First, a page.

Format

Send to

Choose Destination
Autophagy. 2007 May-Jun;3(3):259-62. Epub 2007 May 23.

Autophagy, mitochondria and cell death in lysosomal storage diseases.

Author information

1
Department of Biological Sciences, University of Pittsburgh, Pittsburgh, Pennsylvania 15260, USA. kiselyov@pitt.edu

Abstract

Lysosomal storage diseases (LSDs) are debilitating genetic conditions that frequently manifest as neurodegenerative disorders. They severely affect eye, motor and cognitive functions and, in most cases, abbreviate the lifespan. Postmitotic cells such as neurons and mononuclear phagocytes rich in lysosomes are most often affected by the accumulation of undegraded material. Cell death is well documented in parts of the brain and in other cells of LSD patients and animal models, although little is known about mechanisms by which death pathways are activated in these diseases, and not all cells exhibiting increased storage material are affected by cell death. Lysosomes are essential for maturation and completion of autophagy-initiated protein and organelle degradation. Moreover, accumulation of effete mitochondria has been documented in postmitotic cells whose lysosomal function is suppressed or in aging cells with lipofuscin accumulation. Based upon observations in the literature and our own data showing similar mitochondrial abnormalities in several LSDs, we propose a new model of cell death in LSDs. We suggest that the lysosomal deficiencies in LSDs inhibit autophagic maturation, leading to a condition of autophagic stress. The resulting accumulation of dysfunctional mitochondria showing impaired Ca2+ buffering increases the vulnerability of the cells to pro-apoptotic signals.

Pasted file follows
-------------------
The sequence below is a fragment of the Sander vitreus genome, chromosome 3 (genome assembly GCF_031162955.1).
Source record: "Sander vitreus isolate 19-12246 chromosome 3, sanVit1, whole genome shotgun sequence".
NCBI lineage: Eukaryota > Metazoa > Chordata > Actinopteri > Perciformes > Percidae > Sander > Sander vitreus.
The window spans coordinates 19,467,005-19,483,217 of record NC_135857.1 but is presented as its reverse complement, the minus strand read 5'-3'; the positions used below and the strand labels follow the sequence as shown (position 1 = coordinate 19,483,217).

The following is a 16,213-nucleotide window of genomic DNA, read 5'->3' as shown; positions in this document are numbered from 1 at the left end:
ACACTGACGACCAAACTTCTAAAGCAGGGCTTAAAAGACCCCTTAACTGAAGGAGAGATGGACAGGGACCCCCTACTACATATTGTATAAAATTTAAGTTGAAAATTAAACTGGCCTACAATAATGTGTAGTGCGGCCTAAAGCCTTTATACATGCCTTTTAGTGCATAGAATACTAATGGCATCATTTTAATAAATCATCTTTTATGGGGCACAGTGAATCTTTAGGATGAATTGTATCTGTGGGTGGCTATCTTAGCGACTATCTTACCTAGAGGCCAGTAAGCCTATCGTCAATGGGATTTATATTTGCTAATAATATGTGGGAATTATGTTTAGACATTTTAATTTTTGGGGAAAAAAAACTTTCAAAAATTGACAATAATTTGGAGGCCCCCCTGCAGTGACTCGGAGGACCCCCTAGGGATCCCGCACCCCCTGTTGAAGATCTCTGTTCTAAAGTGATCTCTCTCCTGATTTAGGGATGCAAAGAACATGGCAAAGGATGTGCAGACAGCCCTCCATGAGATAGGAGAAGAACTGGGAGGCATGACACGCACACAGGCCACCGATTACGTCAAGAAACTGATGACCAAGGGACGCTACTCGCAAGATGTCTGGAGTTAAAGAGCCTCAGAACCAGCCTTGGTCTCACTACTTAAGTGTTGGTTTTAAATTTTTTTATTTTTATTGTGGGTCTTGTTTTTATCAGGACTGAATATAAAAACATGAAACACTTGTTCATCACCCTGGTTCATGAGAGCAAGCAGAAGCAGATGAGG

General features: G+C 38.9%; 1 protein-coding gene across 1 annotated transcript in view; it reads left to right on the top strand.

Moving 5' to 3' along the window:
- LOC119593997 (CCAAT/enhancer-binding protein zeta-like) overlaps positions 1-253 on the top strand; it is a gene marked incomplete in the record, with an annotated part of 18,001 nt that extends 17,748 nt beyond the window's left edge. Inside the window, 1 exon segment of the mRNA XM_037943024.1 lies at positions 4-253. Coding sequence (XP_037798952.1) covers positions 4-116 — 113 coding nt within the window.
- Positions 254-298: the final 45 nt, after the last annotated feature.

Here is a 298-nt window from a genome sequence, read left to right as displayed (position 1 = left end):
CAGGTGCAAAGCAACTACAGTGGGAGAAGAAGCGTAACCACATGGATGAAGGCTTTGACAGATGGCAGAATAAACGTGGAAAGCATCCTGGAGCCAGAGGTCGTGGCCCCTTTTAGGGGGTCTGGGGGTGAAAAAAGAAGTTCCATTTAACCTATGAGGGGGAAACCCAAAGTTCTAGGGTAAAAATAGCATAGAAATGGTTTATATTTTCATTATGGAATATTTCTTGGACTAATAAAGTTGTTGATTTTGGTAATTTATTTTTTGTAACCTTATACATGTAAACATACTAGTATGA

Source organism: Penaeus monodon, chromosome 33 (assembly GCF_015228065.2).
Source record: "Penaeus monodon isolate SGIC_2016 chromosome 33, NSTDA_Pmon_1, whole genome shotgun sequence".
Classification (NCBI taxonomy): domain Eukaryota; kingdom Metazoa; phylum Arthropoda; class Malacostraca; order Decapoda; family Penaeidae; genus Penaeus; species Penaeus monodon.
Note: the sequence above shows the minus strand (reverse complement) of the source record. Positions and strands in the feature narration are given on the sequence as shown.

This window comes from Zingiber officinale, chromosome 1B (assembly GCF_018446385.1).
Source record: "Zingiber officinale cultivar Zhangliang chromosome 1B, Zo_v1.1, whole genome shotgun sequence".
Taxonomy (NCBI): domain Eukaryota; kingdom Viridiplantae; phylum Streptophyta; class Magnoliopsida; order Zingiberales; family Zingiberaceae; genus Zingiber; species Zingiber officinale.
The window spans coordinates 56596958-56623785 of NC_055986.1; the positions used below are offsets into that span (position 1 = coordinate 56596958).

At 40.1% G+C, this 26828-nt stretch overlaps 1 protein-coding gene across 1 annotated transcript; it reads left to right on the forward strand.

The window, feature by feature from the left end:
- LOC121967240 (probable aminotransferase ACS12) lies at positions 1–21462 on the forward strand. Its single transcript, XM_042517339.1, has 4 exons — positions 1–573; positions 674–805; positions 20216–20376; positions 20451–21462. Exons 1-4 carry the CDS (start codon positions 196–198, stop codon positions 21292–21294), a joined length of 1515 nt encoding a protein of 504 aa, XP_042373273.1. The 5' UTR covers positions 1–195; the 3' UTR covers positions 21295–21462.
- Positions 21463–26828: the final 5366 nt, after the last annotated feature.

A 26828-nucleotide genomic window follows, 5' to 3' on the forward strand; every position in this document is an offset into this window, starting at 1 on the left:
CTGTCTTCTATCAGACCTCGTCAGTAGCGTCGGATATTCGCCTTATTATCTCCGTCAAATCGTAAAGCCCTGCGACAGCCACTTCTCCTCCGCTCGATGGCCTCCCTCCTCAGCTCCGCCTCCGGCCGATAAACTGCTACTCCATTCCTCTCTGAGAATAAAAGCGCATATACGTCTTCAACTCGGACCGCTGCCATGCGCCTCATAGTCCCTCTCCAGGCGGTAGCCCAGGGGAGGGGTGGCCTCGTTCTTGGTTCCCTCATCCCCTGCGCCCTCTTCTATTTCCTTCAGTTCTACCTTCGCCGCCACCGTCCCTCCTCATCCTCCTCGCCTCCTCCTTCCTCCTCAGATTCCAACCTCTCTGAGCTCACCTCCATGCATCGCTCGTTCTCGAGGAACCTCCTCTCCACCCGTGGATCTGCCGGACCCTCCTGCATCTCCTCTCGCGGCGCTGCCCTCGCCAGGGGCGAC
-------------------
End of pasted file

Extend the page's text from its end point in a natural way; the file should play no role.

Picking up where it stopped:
PMID:
17329960
PMCID:
PMC2777544
DOI:
10.4161/auto.3906
[Indexed for MEDLINE]
Free PMC Article

Supplemental Content

Full text links

Icon for Taylor & Francis Icon for PubMed Central
Loading ...
Support Center